Seeds Please!

Which Seeds You Should Eat for a Healthy Diet

Incorporate healthy seeds into your diet – here’s how and why!

By Candice Graham

Chia Seeds

Organic chia seeds in bowl with teaspoon. Superfoods. Healthy eating.

Filled with fiber and calcium, chia seeds will fill you up and are a good option if you don’t like dairy.

How to Eat ’Em: Chia seeds are a small, simple addition to meals and snacks. Sprinkle them onto your yogurt or cereal or mix them into smoothies. Or make a chia pudding with milk, syrup, and seeds – when they absorb liquid, they’ll puff up and become gel-like.

 

Hemp Seeds

Hemp seeds scattered across a white background.

High in fiber and healthy fats, hemp seeds are a small but mighty add-on. They also have high magnesium content, a mineral that women often need more of.

How to Eat ’Em: Similar to chia seeds, hemp seeds can be added to shakes and smoothies, but for a real kick, add them to baked breads, cookies, or muffins for a boost of texture.

 

Pumpkin Seeds

Roasted Salty Pumpkin Seeds Ready to Eat

Like hemp seeds, pumpkin seeds are packed with magnesium, which helps to strengthen bones, improve circulation, and relax nerves and muscles. Plus, they contain plenty of protein and fiber, which will help you feel full for hours.

How to Eat ’Em: Few treats conjure the nostalgia of autumn like pumpkin seeds. Roast them with seasonings for a quick snack, or use them as a garnish.

 

Sunflower Seeds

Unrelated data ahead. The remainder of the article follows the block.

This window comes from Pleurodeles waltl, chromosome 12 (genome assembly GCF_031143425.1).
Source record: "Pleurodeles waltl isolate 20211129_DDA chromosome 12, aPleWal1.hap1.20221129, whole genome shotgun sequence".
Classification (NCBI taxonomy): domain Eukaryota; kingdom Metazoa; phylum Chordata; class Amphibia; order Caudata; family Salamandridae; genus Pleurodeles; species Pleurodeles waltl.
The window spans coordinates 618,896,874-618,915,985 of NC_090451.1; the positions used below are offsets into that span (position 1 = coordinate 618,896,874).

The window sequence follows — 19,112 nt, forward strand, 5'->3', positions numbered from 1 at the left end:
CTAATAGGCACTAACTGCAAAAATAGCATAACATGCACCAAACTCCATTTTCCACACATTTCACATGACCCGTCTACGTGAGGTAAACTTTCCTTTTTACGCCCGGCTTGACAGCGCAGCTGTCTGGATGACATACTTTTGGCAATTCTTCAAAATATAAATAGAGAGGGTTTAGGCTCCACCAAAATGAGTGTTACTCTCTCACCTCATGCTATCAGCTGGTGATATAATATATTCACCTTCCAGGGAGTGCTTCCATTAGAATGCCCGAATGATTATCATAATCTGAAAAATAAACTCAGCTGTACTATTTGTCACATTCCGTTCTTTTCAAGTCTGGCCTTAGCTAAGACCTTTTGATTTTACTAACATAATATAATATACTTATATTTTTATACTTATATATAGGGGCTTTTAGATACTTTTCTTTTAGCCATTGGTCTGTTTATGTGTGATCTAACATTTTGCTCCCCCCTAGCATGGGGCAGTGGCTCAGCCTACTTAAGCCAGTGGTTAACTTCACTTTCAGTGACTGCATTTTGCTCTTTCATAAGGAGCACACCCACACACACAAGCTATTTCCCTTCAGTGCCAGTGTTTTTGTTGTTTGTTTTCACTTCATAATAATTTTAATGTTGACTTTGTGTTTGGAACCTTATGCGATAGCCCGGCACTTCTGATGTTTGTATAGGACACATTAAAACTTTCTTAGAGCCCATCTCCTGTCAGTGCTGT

Nutritious sunflower seeds fill a wood bowl, accented with a metal scoop and yellow sunflower

Thanks to their high unsaturated fat content, sunflower seeds are the perfect snack if you’re hoping to lower blood pressure and cholesterol.

How to Eat ’Em: You know what to do with these ballpark favorites. Snack on them from a package, but avoid ones with added salt.

 

Flaxseeds

Flaxseeds. Flax seeds in a wooden spoon. Linseed is scattered.

Flaxseeds pack a major omega-3 punch – as much as omega-3-rich fish. This makes them a perfect heart-healthy seed choice.

How to Eat ’Em: Flaxseeds are a little more difficult to work with, as they need to be ground before they’re eaten (otherwise they can go undigested). Once they’re ground, use them in casseroles, breakfast bars, or soups.

 

Sesame Seeds

Wooden bowl of sesame seeds

These little seeds have five times more iron in a 1/4 cup than an entire cup of raw spinach. They’re also rich in phytosterol, which helps lower cholesterol.

How to Eat ’Em: Sprinkle sesame seeds onto roasted veggies for added crunch, coat chicken or fish with them, or add them to pasta dishes.

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